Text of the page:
The above, as well as other advantages of the present invention, will become readily apparent to those skilled in the art from the following detailed description of a preferred embodiment when considered in the light of the accompanying drawings in which:

FIG. 1 is a schematic view of a portion of a membrane humidifier assembly according to an embodiment of the invention and showing a section of wet plate flow channel and a dry plate flow channel;

FIG. 2 is a graphical representation of water partial pressure distribution throughout the membrane humidifier assembly illustrated in FIG. 1;

FIG. 3 is an exploded perspective view of the membrane humidifier assembly illustrated in FIG. 1;

FIG. 4 is a perspective view of the membrane humidifier assembly illustrated in FIGS. 1 and 3;

FIG. 5 is an enlarged partial perspective view of a corner portion of the membrane humidifier assembly indicated by circle A in FIG. 4;

FIG. 6 is a perspective view of a plurality of stacked membrane humidifier assemblies;

FIG. 7 is a sectional view of the membrane humidifier assembly taken along line 7-7 of FIG. 4 and showing flow channels formed in a wet plate;

FIG. 8 is a sectional view of the membrane humidifier assembly taken along line 8-8 of FIG. 4 and showing flow channels formed in a dry plate;

FIG. 9 is a sectional view of a membrane humidifier assembly according to another embodiment of the invention and showing flow channels formed in a wet plate; and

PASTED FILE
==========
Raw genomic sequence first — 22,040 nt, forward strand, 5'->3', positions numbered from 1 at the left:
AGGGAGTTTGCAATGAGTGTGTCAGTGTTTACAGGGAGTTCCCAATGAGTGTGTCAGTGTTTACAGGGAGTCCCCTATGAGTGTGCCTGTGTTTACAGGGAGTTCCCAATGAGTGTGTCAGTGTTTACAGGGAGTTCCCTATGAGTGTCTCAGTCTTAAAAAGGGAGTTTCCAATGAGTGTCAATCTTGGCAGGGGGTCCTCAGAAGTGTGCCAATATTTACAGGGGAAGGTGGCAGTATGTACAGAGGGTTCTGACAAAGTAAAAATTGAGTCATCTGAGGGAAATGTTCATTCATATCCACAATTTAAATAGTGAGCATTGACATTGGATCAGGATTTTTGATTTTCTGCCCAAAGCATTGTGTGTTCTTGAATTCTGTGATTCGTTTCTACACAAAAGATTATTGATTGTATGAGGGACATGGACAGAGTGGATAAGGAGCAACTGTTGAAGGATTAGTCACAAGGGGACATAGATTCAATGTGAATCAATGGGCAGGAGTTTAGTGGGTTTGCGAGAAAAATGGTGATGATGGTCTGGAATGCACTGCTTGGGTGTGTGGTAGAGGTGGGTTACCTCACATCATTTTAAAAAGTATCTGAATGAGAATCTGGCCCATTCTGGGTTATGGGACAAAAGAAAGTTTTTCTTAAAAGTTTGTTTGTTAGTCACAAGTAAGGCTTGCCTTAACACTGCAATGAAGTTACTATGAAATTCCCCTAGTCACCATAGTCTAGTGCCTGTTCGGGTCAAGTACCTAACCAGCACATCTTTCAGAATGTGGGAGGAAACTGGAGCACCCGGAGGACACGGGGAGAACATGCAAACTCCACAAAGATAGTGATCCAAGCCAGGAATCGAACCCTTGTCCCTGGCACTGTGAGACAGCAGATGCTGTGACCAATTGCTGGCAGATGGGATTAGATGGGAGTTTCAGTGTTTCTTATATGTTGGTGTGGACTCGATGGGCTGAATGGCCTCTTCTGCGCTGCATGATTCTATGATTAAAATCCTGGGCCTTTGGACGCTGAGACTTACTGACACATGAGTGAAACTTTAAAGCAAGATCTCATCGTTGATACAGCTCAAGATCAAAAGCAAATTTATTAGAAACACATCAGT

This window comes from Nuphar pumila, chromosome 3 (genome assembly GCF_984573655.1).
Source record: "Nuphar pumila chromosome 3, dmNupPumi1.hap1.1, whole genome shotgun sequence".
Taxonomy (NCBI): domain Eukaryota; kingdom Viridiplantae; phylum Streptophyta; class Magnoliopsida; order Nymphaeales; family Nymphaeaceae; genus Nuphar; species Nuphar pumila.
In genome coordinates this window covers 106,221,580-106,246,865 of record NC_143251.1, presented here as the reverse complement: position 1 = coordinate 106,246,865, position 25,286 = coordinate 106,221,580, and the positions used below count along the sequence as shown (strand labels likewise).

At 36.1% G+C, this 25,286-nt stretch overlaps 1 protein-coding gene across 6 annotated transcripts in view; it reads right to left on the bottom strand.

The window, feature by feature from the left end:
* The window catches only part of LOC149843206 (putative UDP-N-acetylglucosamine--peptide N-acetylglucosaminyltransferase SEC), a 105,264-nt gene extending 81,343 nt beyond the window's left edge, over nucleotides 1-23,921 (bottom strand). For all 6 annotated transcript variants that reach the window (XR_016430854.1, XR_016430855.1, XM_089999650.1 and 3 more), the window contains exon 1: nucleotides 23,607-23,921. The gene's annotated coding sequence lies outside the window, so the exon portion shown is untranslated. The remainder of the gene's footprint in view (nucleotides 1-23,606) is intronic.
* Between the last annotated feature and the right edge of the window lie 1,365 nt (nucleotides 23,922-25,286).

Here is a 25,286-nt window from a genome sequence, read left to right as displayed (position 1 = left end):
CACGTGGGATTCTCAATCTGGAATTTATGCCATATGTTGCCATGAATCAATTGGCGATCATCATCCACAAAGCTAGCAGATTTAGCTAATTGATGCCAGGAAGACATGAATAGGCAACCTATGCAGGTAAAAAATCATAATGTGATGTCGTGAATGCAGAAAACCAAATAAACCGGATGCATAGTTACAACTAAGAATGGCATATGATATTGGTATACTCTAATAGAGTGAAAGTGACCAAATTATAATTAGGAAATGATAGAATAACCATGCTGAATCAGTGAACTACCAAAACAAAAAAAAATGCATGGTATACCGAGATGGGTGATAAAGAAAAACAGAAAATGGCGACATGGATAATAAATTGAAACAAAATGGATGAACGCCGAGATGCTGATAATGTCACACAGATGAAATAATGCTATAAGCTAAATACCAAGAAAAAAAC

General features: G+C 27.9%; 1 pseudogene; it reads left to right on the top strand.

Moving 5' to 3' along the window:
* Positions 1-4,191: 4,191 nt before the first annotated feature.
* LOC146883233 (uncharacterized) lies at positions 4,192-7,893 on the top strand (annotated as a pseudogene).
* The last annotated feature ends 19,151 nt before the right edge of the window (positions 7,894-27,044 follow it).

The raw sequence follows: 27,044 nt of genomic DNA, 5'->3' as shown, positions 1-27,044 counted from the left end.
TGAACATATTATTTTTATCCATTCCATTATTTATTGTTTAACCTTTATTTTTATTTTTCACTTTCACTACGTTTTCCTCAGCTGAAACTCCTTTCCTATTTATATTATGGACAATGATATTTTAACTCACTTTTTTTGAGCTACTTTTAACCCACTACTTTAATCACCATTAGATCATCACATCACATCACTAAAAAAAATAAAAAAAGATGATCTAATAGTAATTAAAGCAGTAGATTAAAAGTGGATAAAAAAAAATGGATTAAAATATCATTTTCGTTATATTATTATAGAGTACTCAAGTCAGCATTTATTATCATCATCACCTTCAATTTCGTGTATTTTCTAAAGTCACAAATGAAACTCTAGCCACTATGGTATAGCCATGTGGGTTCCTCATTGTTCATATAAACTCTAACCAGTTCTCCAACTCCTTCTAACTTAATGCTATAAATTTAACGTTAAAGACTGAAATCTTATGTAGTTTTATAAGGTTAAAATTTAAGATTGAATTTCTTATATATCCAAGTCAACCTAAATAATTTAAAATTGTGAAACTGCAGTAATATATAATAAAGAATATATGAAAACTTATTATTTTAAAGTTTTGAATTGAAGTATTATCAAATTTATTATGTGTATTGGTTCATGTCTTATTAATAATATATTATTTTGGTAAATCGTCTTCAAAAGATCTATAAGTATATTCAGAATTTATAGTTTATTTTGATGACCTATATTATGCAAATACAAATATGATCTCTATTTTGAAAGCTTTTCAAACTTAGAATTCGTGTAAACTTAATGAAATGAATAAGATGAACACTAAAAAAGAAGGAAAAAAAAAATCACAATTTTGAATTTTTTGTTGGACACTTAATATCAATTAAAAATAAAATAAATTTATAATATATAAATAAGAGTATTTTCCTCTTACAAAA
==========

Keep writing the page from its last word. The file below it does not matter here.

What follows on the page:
FIG. 10 is a sectional view of a membrane humidifier assembly according to another embodiment of the invention and showing flow channels formed in a dry plate.

DESCRIPTION OF THE PREFERRED EMBODIMENT

The following detailed description and appended drawings describe and illustrate various exemplary embodiments of the invention. The description and drawings serve to enable one skilled in the art to make and use the invention, and are not intended to limit the scope of the invention in any manner.

FIG. 1 illustrates a membrane humidifier assembly 10 for a fuel cell (not shown) according to an embodiment of the invention. The membrane humidifier assembly 10 includes a wet plate 12 and a dry plate 14. For the embodiment shown and described herein, the membrane humidifier assembly 10 for a cathode side of the fuel cell is described. However, it is understood that the membrane humidifier assembly 10 can be used for an anode side of the fuel cell or otherwise as desired.

The wet plate 12 includes a plurality of flow channels 16 formed therein. The channels 16 are adapted to convey a wet gas from the cathode of the fuel cell to an exhaust (not shown). In the embodiment shown, the channels 16 include a width WCW and a depth HCW. A land 18 is formed between adjacent channels 16 in the wet plate 12. The land 18 includes a width WLW. Any conventional material can be used to form the wet plate 12 such as steel, polymers, and composite materials, for example.

The dry plate 14 includes a plurality of flow channels 20 formed therein. The channels 20 are adapted to convey a dry gas from a source of gas (not shown) to the cathode of the fuel cell. As used herein, wet gas means a gas such as air and gas mixtures of O2, N2, H2O, H2, for example, including water vapor and/or liquid water therein at a level above that of the dry gas. Dry gas means a gas such as air and gas mixtures of O2, N2, H2O, and H2, for example, absent water vapor or including water vapor and/or liquid water therein at a level below that of the wet gas. It is understood that other gases or mixtures of gases can be used as desired. In the embodiment shown, the channels 20 include a width WCD and a depth HCD. A land 22 is formed between adjacent channels 20 in the dry plate 14. The land 22 includes a width WLD. Any conventional material can be used to form the dry plate 14 such as steel, polymers, and composite materials, for example.